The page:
John S. Moody (Adirondack Daily Enterprise, September 29, 1954)

Born: March 23, 1893

Died: August 12, 1973

Married: Ida Preston Moody

Children: Ronald S. Moody, Timothy P. Moody

John S. Moody was a World War II veteran.  He was a son of John C. and Lucy Stevens Moody.  He served on the Saranac Lake Police Force for 29 years.

Adirondack Daily Enterprise, August 13, 1973

John S. Moody

SARANAC LAKE – The funeral service for John S. Moody, 56, of Moir Road, who died early Sunday Morning, will be at 11 a.m. Tuesday at the Methodist Church. The pastor, the Rev. Eric King, will condict the service. Interment will be in Pine Ridge Cemetery. Friends attending the funeral are asked to meet at the church.

Mr. Moody had been on the Saranac Lake Police Force for 29 years and retired in 1957. Since then he had been a self employed carpenter.

He was born in Saranac Lake, a son of John C. and Lucy Stevens Moody and had lived here all his life. He served in the Seabees in World War II.

Survivors are his wife, Ida Preston Moody, two sons, Ronald S. of Rochester and Timothy P. of Saranac Lake; a grandson, Eric Lee Moody of Rocherster, and several nieces and nephews.

His family request that friends wishing to remember him make donations to the Saranac Lake Policeman's Protective association or to the Heart Fund.

Adirondack Daily Enterprise, September 29, 1954


Saranac Lake is to have a Deputy Chief of Police in the person of Sgt. John S. Moody—10-year service man in the department.

Acting Sergeant Edward J. Bettes is to receive a permanent appointment to that post and Patrolman Oliver Queior. Jr. will be made acting sergeant.

The appointments become effective next Monday, Oct. 4.

The promotions were made at the suggestion of Police Chief William Wallace and announced by Village Manager Frank Buck following a meeting of the Board of Trustees last night.

Chief Wallace made his recommendations so that the police department "will have a proper chain of command at all times."

The new Deputy Chief, who joined the department in 1944, will receive a $5 salary increase, from $67 to $72 a week. Sgt. Betters, with 7 years service, remains at the same salary — $67. Patrolman Queior, as acting sergeant, will receive $67, a $7 increase. Both Betters and Queior have passed the promotional examination for the position of sergeant. Only eight-tenths of a point separated the two men in their examination marks, Betters getting 84.4 and Queior 83.6.

In a letter to Village Manager Buck recommending the promotions, Chief Wallace wrote:

"It has long been my contention that a department of 10 men should have a chief, a deputy chief and two sergeants so that there will be at least one man in charge 24 hours a day. The way it is now, with vacations, sick leave and overtime, I find my department not properly supervised at times, with the result that efficiency is impaired.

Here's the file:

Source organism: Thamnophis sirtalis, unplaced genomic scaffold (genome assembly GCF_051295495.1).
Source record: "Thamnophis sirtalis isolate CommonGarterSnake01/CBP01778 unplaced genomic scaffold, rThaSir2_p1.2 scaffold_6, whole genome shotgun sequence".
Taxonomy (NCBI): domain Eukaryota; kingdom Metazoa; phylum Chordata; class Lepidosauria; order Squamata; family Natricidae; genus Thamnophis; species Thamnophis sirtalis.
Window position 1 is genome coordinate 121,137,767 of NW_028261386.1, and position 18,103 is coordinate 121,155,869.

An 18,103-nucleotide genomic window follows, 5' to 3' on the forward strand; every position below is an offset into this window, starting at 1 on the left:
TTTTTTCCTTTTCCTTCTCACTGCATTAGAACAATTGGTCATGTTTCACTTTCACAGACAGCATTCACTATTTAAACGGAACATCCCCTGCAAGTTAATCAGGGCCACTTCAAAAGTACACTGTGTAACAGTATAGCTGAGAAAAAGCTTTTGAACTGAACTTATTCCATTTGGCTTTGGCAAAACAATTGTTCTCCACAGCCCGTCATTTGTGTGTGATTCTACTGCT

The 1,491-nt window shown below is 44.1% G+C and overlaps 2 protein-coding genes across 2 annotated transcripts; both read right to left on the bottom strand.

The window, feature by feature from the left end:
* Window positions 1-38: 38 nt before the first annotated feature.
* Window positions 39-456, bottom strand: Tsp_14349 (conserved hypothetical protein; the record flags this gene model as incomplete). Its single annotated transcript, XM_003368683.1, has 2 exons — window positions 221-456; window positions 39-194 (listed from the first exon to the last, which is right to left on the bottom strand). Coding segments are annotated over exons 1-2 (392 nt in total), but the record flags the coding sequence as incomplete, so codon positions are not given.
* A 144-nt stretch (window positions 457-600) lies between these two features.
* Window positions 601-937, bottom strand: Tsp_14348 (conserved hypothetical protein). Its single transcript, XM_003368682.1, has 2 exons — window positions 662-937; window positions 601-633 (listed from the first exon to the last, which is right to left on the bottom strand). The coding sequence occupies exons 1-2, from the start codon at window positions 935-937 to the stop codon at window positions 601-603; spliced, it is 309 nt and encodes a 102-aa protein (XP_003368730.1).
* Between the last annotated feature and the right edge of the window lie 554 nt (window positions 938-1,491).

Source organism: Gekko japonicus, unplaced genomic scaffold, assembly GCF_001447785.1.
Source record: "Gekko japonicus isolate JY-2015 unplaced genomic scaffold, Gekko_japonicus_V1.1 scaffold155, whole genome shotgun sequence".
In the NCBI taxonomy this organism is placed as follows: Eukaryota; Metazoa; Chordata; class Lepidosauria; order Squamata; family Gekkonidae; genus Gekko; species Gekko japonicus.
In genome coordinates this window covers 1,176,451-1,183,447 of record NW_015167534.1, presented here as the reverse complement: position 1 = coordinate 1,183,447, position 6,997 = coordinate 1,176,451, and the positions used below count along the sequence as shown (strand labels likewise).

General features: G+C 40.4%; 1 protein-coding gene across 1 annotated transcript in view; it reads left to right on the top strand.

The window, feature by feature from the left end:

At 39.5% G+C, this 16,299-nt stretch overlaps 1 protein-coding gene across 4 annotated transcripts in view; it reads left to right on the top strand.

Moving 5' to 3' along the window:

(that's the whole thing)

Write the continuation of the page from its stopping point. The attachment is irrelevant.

"One of the best arguments in favor of successful investigation into larcenies and other crime is "continuity" of the probe. By that I mean investigation of a complaint through its entirety by a qualified man or men until the probe is successful or where a point is reached where further investigation be stayed until other leads and clues are presented.

"Of course, all large departments have a detective bureau or, as the State Police, a Bureau of Criminal Investigation, and these departments have no other duties but to work on a case assigned to them. But in a department such as ours there is so much routine work to be done that at times investigations are pretty much of a piece-meal operation and this is of necessity. Here, as in other departments of this size investigations are started by one man and turned over to another as, with the manpower available, there are only enough men to man shifts, leaving no reserve man. Often during an investigation a change of shift occurs and a man new to the case must take over so that the probe may continue.

"It is my feeling that having another officer in command— such as a deputy chief who would be assigned to a day shift so that he could be continually in touch with all investigations — we would have a better chance to successfully complete them. This would also give us the proper number of officers in charge of the night men at such times as the chief or a sergeant is not available for such supervision.

"The deputy chief, being a day man, would be able to work the shifts of any of the sergeants or of the chief without any undo change in schedule and if an investigation required the continued effort of one man, personally it could be done by him without interfering with the regular shifts.

"May I also point out that with the Seaway scheduled for "all out effort" in the Spring, we may expect an increase in crimes of larceny and violence, this being mirrored in reports of the Massena area. And the constant influx of laborers and hanger-on into Pittsburgh because of the new airport is bound to make police work more complex and will certainly increase the amount of work for all neighboring police departments.

"I feel if we prepare ourselves now for this contingency we will not leave ourselves open to criticism in the near future.

"I have conferred with Neilson Brush, of the Franklin County Civil Service, on this subject of another police officer in command and he feels it would be a good thing for this department. He points out that the Village Board could make a temporary appointment and then asked that this be made a permanent position in our department."